Oracle: Google's Android activations worth $3.65B a year

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Following Google's (NASDAQ:GOOG) recent announcement that it activates more than 700,000 Android devices every day, Oracle--which is suing Google for patent infringement--calculates that the Android platform now generates $3.65 billion in revenues a year.

"While this case awaits trial, more than 700,000 Android-based devices are activated every day, all fundamentally built around the copyrighted Java APIs and the enhanced performance enabled by Oracle's patents," Oracle said in its filing. "Each day's worth of activations likely generates approximately $10 million in annual mobile advertising revenue for Google." Although Oracle does not provide a source for its estimate, intellectual property activist Florian Mueller states on his FOSS Patents blog that the figure is based on the assumption of annual advertising revenues of $14 per Android user. "This litigation has allowed Oracle to conduct some discovery of Google's business model, but Google might deny this per-user revenue level," Mueller notes.

An Oracle suit filed in 2010 alleges "approximately one-third of Android's Application Programmer Interface (API) packages" are "derivative of Oracle's copyrighted Java API packages" and related documents. (Oracle acquired Sun Microsystems and its Java programming language in April 2009.) According to court filings submitted in June 2011, Oracle wants Google to pay $0.9 billion to $1.4 billion upfront for infringing on its patents. Oracle also wants 15 percent of mobile advertising revenues generated across the Android platform.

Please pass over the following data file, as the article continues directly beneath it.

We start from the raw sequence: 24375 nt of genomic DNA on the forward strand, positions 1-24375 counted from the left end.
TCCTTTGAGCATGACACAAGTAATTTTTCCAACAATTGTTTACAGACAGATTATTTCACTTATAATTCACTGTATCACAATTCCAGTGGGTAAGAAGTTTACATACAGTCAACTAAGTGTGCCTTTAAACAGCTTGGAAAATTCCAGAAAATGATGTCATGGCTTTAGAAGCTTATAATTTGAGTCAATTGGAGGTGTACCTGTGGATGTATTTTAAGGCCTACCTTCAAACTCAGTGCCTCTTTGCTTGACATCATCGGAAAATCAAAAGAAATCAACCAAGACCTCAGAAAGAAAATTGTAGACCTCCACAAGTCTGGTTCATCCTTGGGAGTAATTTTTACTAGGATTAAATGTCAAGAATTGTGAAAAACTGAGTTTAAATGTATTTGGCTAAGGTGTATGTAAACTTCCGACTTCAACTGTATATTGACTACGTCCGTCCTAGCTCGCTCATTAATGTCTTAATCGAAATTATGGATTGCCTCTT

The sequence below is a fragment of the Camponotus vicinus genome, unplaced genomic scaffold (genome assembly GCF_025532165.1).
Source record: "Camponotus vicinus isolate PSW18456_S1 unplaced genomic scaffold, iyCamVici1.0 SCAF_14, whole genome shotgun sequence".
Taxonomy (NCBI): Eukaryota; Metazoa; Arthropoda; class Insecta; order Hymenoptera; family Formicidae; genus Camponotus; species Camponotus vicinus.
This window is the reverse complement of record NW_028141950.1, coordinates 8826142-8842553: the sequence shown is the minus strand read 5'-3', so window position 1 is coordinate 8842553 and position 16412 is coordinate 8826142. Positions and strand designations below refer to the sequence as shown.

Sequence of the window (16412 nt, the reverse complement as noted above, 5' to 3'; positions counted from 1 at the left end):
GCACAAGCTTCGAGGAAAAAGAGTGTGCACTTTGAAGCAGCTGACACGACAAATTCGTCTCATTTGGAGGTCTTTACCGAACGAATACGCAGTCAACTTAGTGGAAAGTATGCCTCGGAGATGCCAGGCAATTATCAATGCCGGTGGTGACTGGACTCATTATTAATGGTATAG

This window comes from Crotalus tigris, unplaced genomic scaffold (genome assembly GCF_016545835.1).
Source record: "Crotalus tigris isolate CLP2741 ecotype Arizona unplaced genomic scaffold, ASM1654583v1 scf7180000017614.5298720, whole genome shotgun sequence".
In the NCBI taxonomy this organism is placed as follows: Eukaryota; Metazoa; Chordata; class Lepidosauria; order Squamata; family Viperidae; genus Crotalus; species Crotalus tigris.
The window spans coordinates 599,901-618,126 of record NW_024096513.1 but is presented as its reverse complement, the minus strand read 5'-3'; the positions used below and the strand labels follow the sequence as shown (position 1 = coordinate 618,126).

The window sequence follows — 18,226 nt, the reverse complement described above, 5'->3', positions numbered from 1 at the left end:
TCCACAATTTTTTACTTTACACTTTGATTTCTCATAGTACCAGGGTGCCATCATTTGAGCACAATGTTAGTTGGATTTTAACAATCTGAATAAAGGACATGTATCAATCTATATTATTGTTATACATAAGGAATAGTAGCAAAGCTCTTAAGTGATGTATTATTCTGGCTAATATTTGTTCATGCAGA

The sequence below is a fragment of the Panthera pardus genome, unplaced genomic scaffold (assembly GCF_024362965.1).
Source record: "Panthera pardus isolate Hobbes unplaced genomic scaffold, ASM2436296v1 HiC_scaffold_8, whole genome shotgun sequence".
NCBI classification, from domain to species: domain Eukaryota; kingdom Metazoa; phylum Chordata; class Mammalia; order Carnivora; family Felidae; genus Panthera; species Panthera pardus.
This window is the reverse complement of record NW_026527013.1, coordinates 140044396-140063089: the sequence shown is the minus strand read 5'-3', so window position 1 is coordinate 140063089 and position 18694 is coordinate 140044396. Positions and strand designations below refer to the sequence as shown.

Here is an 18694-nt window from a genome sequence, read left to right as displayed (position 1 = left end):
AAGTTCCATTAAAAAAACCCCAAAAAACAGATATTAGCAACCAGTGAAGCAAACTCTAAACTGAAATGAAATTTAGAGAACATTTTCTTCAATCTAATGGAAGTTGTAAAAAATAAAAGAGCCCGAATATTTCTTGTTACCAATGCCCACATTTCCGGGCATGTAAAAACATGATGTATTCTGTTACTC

The Google/Oracle trial was previously slated to begin in October, but, United States District Judge William Alsup postponed the date due to scheduling conflicts with a major criminal trial. This week, Oracle asked the court to sever and stay its patent claims for nine months in hopes the case will go to trial on "the first possible date in the winter or spring of 2012."

Google senior vice president and chief legal officer David Drummond alleges that Oracle, Apple (NASDAQ:AAPL) and Microsoft (NASDAQ:MSFT) are attempting to "strangle" the Android platform by leveraging "bogus patents" that could drive up costs for devices running the OS. Drummond adds that Google's rivals have banded together to acquire patents held by firms like Nortel and Novell "to make sure Google didn't get them... Our competitors want to impose a 'tax' for these dubious patents that makes Android devices more expensive for consumers. They want to make it harder for manufacturers to sell Android devices. Instead of competing by building new features or devices, they are fighting through litigation."

For more:
- read this eWeek article
- read this FOSS Patents blog entry

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